The “Who is Hobgoblin” saga, and its sub-mystery, “Who is The Rose,” went on for so long that the person who created the question, Roger Stern, haD long since departed when the big reveal finally happened.
Amazing Spider-Man #289 begins with Ned Leeds’ funeral.
And so does Web of Spider-Man #29.
But somehow Peter Parker’s trenchcoat changes colors. (Why would he wear RED to a funeral???). In fact, everyone’s clothes are different. Bit of a continuity error, but nothing that really detracts from the story. Just a fun side by side.
Leeds was (somewhat randomly) killed in Spider-Man vs. Wolverine #1, and this story picks up directly thereafter. In fact, Wolverine is still with Peter when the story opens, helping him solve the murder of Leeds.
Afterwards, we see Kingpin and Foreigner, with Wilson Fisk lecturing the lesser bad guy Godfather on his divide-and-conquer techniques.
Over the course of this issue, we learn, though flashbacks, that Foreigner and The Rose knew Hobgoblin’s identity.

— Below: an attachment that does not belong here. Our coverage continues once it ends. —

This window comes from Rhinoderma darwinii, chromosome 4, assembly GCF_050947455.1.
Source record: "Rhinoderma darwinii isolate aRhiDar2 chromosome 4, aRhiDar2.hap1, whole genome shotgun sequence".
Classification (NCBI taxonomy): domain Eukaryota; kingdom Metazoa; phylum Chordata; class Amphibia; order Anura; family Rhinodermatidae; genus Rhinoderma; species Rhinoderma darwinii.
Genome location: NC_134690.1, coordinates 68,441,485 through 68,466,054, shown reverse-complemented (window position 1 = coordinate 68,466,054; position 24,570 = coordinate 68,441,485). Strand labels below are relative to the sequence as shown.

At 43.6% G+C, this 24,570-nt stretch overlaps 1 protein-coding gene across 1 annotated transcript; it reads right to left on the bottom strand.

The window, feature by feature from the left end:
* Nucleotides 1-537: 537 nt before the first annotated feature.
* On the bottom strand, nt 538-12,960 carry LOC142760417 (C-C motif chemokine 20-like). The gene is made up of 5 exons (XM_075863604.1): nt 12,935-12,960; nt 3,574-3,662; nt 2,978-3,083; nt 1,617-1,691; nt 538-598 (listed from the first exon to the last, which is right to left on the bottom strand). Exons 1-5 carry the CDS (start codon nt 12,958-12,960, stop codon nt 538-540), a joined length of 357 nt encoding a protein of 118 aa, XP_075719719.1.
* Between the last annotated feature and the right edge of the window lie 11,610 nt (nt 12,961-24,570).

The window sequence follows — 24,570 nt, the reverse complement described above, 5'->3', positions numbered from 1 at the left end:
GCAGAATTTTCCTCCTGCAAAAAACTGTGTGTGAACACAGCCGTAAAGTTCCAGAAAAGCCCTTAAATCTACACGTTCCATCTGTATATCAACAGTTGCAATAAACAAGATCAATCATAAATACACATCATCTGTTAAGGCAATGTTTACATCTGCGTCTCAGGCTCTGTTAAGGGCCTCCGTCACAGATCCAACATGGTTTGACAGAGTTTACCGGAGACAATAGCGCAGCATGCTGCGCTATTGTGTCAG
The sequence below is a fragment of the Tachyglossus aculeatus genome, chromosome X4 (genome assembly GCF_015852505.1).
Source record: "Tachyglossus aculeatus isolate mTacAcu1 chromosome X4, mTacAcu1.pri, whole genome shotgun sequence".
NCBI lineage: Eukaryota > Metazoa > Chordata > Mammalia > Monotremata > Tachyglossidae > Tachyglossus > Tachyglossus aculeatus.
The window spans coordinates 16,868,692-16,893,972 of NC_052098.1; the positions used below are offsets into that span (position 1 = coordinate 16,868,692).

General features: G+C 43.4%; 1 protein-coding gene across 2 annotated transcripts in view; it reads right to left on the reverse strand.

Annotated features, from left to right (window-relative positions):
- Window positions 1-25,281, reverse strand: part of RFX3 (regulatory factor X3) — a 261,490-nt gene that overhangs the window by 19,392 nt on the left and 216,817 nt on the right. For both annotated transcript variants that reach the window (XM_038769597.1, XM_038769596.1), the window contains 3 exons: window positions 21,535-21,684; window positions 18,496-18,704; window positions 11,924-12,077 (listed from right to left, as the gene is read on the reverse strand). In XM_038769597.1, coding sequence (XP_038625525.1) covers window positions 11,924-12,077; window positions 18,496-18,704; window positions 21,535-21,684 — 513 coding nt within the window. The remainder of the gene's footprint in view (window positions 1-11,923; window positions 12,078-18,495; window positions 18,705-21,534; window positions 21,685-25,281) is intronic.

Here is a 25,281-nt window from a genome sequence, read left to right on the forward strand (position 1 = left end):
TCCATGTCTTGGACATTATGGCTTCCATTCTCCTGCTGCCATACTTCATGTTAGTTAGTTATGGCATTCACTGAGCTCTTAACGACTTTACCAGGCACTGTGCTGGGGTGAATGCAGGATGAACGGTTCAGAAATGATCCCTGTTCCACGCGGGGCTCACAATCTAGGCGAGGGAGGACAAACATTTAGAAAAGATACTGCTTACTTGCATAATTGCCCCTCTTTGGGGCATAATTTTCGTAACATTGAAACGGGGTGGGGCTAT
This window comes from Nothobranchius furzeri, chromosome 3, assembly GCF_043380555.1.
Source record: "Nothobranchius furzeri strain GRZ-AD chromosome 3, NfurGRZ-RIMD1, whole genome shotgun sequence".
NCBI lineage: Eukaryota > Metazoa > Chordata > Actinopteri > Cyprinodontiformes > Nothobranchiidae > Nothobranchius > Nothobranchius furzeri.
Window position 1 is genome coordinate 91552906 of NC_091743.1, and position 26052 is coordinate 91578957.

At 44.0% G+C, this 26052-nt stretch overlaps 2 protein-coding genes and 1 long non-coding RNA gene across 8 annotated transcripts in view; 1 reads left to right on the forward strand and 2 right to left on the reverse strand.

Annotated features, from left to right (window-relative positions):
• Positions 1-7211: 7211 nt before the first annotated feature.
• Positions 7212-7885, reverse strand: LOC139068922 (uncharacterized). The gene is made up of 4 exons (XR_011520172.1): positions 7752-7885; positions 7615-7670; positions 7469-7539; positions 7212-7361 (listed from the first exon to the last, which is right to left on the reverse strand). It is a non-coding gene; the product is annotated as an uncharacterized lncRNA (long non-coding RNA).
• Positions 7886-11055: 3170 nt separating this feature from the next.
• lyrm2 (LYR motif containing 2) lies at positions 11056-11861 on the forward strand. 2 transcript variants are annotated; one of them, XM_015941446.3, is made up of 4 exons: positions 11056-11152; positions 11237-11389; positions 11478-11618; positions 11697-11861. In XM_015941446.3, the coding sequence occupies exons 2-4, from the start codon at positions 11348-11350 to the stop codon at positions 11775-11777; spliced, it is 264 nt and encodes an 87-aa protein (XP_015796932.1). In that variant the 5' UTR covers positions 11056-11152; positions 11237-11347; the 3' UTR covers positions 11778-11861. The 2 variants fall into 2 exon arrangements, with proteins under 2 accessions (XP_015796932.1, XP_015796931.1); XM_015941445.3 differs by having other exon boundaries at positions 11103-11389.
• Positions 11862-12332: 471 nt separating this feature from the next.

And, more importantly, that Ned Leeds chose to become Hobgoblin because he believed Spider-Man had literally driven Betty Brant crazy.
He also liked the idea of what it would do to J. Jonah Jameson if he knew he knew Hobgoblin was on his payroll. It’s a huge stretch that an investigative reporter would be wholly unable to put some basic threads together and come to a different conclusion, and honestly it’s not worth getting into. The identity of Hobgoblin is a huge let-down, and bloggers have written doctoral theses about the internal Marvel politics that made this such a huge, confusing problem. It was really Roderick Kingsley. Seriously. That’s who Hobgoblin was. Not Ned Leeds.
Unless it’s Jason Macendale, who it actually really is: In the end, Foreigner killed Leeds, knowing his secret. His ally, Jack O’Lantern (Macendale), even takes over the Hobgoblin suit, so Marvel doesn’t have to be without the well-designed villain. Again: Totally anticlimactic, totally confusing, and a ruination to a great Roger Stern potboiler.
Then we move over to Web of Spider-Man, where Jim Owsley, who wrote the Spider-Man vs. Wolverine one-shot, picks up the threads and exposes Richard Fisk—the son of Kingpin—as The Rose. This one is a little more believable, but much less important: For the past six years, nobody was asking “Who is The Rose?” We were all trying to guess about Hobgoblin.
And then, in Web #30—three issues after he died and two issues after he was revealed as Hobgoblin—we finally get the classic unmasking shot we deserved for waiting so long for the mystery to get solved.
The resolution has Richard quitting being Rose—voluntarily—and going to work for his father, The Kingpin.